In addition to protecting devices, it is recommended that companies protect their data. Data is one of the most valuable targets online, with data breaches reaching all-time highs in 2020 and expected to continue to increase in 2021 and 2022. Smartphone users are encouraged to protect their data by managing their permissions in all apps (especially those with access to sensitive details) and ensuring that all passwords are up to date and secure.
Mobile phones often ask for permissions to access apps and other connected devices, which could lead to an additional vulnerability. If there is sensitive information on any device connected to a smartphone, users are encouraged to avoid permitting access to prevent further complications and risks.
Securing your Network
It’s not just about securing mobile devices but also the network to which they are connected. In 2021, most areas feature free wi-fi, though users don’t always consider risks. Public network attacks are on the rise as more and more smartphone users demand access to wi-fi on the go.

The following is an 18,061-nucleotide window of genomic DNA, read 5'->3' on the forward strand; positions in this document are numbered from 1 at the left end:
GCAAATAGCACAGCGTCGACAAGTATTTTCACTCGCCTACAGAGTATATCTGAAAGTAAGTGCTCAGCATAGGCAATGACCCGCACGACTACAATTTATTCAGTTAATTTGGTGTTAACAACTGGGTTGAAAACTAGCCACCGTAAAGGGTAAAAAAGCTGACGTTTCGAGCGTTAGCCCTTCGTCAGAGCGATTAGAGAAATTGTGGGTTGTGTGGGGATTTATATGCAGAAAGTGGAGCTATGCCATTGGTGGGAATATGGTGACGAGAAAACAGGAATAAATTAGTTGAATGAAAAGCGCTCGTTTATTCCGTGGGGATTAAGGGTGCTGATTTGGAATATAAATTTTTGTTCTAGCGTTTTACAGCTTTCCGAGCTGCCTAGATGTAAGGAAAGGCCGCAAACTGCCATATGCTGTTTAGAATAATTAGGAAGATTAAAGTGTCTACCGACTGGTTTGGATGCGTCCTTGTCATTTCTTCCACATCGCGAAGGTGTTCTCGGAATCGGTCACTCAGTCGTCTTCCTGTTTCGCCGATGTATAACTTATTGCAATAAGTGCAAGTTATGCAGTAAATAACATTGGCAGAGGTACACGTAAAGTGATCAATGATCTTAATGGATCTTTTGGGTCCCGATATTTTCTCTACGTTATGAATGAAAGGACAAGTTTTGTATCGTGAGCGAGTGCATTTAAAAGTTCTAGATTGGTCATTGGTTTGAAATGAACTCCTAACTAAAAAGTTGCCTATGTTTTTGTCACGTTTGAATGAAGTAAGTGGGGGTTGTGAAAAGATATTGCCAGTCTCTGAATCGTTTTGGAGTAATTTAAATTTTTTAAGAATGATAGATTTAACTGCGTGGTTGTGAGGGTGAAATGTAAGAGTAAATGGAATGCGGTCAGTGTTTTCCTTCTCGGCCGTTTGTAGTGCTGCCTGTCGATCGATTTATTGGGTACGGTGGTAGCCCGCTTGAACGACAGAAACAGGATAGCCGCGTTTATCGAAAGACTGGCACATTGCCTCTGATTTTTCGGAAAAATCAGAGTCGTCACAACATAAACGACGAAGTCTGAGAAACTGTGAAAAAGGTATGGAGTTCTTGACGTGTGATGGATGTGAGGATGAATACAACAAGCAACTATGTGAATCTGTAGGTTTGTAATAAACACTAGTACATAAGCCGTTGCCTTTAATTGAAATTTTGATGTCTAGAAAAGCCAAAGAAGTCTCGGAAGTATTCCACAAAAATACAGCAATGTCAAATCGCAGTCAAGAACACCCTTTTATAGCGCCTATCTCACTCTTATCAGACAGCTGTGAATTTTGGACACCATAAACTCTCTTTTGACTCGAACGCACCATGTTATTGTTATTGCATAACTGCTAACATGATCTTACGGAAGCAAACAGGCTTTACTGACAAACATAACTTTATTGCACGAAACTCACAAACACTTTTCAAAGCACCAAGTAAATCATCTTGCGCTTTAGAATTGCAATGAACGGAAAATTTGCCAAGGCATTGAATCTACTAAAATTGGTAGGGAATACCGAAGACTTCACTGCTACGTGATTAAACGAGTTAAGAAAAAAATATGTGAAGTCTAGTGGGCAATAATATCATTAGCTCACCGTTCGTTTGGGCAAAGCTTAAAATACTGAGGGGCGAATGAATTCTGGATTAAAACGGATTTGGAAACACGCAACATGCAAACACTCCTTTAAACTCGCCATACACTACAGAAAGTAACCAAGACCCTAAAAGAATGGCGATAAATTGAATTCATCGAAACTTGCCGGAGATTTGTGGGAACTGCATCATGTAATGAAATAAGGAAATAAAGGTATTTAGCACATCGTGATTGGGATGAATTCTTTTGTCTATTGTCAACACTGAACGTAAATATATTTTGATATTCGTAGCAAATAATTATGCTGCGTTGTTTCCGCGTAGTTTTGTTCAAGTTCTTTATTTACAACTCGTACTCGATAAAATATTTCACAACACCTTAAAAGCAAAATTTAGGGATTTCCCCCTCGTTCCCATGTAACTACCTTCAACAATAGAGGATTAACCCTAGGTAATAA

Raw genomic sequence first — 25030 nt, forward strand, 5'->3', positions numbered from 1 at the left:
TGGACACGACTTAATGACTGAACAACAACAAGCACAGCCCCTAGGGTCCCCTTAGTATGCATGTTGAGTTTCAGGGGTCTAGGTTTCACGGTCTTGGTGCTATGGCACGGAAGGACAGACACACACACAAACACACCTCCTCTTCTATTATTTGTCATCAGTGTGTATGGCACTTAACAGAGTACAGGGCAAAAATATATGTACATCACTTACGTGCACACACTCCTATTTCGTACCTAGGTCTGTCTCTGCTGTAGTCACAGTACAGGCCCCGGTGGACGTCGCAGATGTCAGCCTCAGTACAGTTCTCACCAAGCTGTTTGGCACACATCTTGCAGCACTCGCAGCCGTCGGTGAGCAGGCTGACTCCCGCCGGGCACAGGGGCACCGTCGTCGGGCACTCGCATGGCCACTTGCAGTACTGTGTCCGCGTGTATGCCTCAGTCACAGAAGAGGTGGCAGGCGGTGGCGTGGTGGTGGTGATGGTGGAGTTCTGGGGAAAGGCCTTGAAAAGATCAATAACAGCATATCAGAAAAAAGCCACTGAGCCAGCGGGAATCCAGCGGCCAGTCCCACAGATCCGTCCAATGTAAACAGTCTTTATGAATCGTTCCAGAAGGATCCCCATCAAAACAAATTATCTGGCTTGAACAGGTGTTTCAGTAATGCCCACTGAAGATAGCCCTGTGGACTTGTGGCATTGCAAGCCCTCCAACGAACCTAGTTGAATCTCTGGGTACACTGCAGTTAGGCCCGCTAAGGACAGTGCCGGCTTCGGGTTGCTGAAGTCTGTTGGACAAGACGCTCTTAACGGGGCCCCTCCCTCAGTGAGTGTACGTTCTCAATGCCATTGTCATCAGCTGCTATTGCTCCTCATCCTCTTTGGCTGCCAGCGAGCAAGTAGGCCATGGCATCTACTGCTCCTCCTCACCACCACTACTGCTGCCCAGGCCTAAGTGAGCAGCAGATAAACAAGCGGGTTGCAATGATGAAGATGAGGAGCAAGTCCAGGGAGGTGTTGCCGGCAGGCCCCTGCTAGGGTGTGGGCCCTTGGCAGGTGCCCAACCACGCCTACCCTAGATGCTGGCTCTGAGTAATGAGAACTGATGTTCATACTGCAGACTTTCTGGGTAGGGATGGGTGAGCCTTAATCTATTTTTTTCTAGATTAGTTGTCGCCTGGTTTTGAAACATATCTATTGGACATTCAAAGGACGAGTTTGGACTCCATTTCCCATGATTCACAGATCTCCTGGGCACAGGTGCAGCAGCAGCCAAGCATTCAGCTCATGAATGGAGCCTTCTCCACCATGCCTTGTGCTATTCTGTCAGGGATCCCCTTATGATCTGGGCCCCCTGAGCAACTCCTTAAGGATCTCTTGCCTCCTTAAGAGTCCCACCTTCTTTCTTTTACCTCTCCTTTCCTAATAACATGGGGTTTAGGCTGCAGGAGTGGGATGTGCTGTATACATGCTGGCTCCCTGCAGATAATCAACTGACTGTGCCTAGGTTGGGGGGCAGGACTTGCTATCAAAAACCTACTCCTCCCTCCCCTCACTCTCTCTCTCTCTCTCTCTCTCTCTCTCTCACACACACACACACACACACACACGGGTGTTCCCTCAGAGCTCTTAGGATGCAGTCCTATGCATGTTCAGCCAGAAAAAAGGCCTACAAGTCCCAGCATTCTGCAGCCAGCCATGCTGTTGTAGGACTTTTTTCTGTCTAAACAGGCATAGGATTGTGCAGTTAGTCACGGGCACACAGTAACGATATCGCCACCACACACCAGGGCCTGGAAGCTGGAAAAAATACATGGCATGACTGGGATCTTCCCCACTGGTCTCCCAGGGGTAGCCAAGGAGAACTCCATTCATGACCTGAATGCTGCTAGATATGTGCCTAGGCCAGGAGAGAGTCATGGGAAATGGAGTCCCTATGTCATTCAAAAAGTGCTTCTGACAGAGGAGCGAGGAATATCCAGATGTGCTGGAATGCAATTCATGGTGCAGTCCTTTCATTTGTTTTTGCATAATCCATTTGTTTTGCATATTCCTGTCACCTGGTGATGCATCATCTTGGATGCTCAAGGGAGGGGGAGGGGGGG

There are several ways users can protect themselves and their network, including utilizing advanced security suits that protect each layer. Frequent monitoring of networks and scanning for unknown connections and devices is one place to start, helping users identify understand if something needs their attention.
It’s not just necessary to protect from known attacks but also to have the capability to protect and prevent zero-day attacks too. These days, users are encouraged to use antivirus and other security tools that can help isolate and patch attacks with help from automation.
Pegasus spyware protection
Because Pegasus spyware is linked to two apps, it’s recommended that users take steps to disable each of them if possible. The two most common attacks have been with WhatsApp and iMessage, both of which can be disabled by users.
Pegasus is different than other spyware and can infect systems without user interaction, so at this time, there is not a specific fix. For now, it’s recommended to keep internet access secure, limit others’ access to devices, get on a scanning schedule to check for vulnerabilities, stay up to date on the latest iPhone and Android news, and update when necessary to prevent access.